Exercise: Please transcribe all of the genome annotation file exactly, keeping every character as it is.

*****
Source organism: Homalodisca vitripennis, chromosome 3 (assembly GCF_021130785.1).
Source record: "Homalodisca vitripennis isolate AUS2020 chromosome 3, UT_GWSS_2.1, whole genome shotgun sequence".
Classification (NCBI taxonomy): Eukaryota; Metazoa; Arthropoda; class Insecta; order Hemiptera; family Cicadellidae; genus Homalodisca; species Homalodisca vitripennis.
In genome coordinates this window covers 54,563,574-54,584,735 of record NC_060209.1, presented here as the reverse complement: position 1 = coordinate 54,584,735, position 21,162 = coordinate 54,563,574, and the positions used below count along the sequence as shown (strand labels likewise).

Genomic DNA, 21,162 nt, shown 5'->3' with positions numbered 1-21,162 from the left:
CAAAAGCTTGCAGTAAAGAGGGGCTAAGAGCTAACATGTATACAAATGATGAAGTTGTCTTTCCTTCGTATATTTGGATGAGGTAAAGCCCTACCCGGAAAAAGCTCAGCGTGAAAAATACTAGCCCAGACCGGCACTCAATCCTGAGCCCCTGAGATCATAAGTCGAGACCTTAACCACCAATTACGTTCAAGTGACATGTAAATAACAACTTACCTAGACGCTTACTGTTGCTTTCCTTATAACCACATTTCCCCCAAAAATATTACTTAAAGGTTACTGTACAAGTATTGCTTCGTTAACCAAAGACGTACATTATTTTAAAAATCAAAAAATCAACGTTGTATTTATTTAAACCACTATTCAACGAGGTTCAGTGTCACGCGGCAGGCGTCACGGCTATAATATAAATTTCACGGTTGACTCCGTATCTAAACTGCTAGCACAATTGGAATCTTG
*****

Source organism: Homalodisca vitripennis, chromosome 3 (assembly GCF_021130785.1).
Source record: "Homalodisca vitripennis isolate AUS2020 chromosome 3, UT_GWSS_2.1, whole genome shotgun sequence".
Classification (NCBI taxonomy): Eukaryota; Metazoa; Arthropoda; class Insecta; order Hemiptera; family Cicadellidae; genus Homalodisca; species Homalodisca vitripennis.
In genome coordinates this window covers 54,563,574-54,584,735 of record NC_060209.1, presented here as the reverse complement: position 1 = coordinate 54,584,735, position 21,162 = coordinate 54,563,574, and the positions used below count along the sequence as shown (strand labels likewise).

Genomic DNA, 21,162 nt, shown 5'->3' with positions numbered 1-21,162 from the left:
CAAAAGCTTGCAGTAAAGAGGGGCTAAGAGCTAACATGTATACAAATGATGAAGTTGTCTTTCCTTCGTATATTTGGATGAGGTAAAGCCCTACCCGGAAAAAGCTCAGCGTGAAAAATACTAGCCCAGACCGGCACTCAATCCTGAGCCCCTGAGATCATAAGTCGAGACCTTAACCACCAATTACGTTCAAGTGACATGTAAATAACAACTTACCTAGACGCTTACTGTTGCTTTCCTTATAACCACATTTCCCCCAAAAATATTACTTAAAGGTTACTGTACAAGTATTGCTTCGTTAACCAAAGACGTACATTATTTTAAAAATCAAAAAATCAACGTTGTATTTATTTAAACCACTATTCAACGAGGTTCAGTGTCACGCGGCAGGCGTCACGGCTATAATATAAATTTCACGGTTGACTCCGTATCTAAACTGCTAGCACAATTGGAATCTTG